Principals at two of Auckland's top high schools have accused education officials of doing nothing to address a "crisis" over a shortage of maths and physics teachers.

And experts say the Ministry of Education needs to act now to stop the problem impacting on the country's future workforce.

Long Bay College principal Russell Brooke said shortages were showing in electronics, accounting and economics.

Rangitoto College principal David Hodge says this year the school has spent $11,000 recruiting teachers from overseas through an agency. The school hired an electronics teacher from Canada because no one had responded to a job vacancy advertised in New Zealand for a month.


"I'm quite comfortable saying there is a crisis around teaching," Mr Brooke said.

He said the ministry had been aware of the problem for at least two years.

Education Minister Hekia Parata admitted more maths, science and technology graduates needed to be drawn into the teaching profession.

"The Education Ministry is working with principals on both short and long-term solutions."

She said the ministry was working with Immigration NZ, NZQA and the Education Council to make it easier to employ overseas teachers.

"It's disappointing that a handful of principals with whom the ministry has been engaged in a thorough process around these issues and who understand both the challenges and the initiatives under way are speaking as if no action has been taken."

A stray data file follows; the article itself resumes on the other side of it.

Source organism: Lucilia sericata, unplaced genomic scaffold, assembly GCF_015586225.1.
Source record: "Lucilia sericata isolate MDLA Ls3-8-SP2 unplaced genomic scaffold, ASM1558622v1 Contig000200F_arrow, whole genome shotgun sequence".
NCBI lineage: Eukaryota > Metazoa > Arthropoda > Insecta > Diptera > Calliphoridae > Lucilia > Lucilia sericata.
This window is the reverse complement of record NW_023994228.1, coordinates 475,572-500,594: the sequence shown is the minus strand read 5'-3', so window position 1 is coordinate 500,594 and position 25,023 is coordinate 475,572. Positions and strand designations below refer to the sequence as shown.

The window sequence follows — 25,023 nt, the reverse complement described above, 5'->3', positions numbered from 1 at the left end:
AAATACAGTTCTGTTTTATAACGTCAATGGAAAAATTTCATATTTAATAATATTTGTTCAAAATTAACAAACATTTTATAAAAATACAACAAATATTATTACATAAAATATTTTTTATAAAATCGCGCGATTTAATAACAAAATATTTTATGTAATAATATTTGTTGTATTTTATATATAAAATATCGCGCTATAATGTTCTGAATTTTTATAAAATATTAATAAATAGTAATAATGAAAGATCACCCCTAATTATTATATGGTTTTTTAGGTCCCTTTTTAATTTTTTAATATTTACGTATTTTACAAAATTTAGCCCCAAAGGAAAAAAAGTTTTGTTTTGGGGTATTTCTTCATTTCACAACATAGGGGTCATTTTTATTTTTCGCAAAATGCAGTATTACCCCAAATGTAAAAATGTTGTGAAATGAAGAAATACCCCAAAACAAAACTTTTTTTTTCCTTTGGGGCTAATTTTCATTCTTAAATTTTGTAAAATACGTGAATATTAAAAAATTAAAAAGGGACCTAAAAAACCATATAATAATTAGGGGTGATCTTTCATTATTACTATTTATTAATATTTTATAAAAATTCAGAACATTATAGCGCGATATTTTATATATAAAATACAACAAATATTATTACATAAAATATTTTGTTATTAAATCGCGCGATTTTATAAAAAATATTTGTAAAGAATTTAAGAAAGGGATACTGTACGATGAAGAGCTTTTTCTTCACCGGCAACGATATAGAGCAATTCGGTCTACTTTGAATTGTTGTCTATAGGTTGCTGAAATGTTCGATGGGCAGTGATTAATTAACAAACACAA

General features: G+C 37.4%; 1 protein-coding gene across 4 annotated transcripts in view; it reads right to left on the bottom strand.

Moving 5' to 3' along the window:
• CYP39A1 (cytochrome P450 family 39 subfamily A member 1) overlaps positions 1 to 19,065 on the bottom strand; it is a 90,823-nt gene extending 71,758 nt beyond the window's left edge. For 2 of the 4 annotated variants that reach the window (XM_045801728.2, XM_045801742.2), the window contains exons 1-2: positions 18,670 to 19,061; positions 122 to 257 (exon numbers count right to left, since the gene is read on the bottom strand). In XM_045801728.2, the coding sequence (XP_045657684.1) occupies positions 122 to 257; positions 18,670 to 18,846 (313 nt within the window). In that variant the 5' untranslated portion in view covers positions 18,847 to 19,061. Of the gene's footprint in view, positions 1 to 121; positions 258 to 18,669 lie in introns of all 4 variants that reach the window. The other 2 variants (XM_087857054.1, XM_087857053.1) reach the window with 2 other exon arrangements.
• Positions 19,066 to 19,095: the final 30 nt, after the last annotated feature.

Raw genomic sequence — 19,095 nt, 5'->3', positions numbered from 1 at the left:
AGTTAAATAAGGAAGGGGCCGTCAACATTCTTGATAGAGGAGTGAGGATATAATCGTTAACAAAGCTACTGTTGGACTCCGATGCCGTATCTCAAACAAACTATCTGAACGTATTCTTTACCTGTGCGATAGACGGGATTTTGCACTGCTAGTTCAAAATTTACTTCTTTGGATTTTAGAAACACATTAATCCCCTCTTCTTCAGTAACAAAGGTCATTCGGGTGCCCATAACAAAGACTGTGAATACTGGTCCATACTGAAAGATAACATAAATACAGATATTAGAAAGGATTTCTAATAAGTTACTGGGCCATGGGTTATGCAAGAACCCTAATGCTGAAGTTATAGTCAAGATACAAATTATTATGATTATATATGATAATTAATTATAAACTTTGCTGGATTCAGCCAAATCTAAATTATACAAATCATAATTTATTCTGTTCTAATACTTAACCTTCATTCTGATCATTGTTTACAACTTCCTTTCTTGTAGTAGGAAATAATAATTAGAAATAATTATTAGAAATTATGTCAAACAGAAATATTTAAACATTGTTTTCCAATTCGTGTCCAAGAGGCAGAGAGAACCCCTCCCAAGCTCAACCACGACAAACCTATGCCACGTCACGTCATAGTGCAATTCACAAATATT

Mr Brooke said the shortage was a major stress on schools, but in many cases principals were afraid to speak out about it, for fear of putting off prospective students.

He was aware of five schools in the North Shore area which had recently lost staff - many whom had moved where they could get the same salary but live for less.


Among jobs currently advertised more than 20 are for maths teachers, with another 20-plus schools advertising for science teachers. And in a Post Primary Teachers' Association survey of 206 principals from March, maths, chemistry, physics, science, Te Reo Maori and technology were mentioned most frequently as problem areas for recruitment.

Shaun Sutton, chief executive of Teach First NZ - a teacher training organisation that aims to tackle inequality, said a vicious cycle had developed - where schools were unable to find quality teachers in maths and physics, which was leading to fewer children going on to study those subjects at university, therefore meaning fewer graduates in those areas.

Mr Sutton said several factors contributed to the shortage of teachers - a perceived low status of the profession, a perceived lack of career opportunities in the classroom, and pay - which for a first-year secondary school teacher is $48,316 per year.

There was also a lot of competition for graduates with maths and science qualifications, from corporate employers, the public service and overseas employers.

AUT's faculty of education head, Lyn Lewis, said of those studying teaching this year through the university, none were training to specialise in physics.

Ms Lewis said the shortage of students studying to teach science, technology, engineering and maths (stem) subjects - which have been identified as the biggest growth areas worldwide - had been ongoing for "a number of years".

Secondary Principals Association president Sandy Pasley said the shortage was a concern, but after talks with the ministry she felt positive that change would be made soon to combat the issue head on.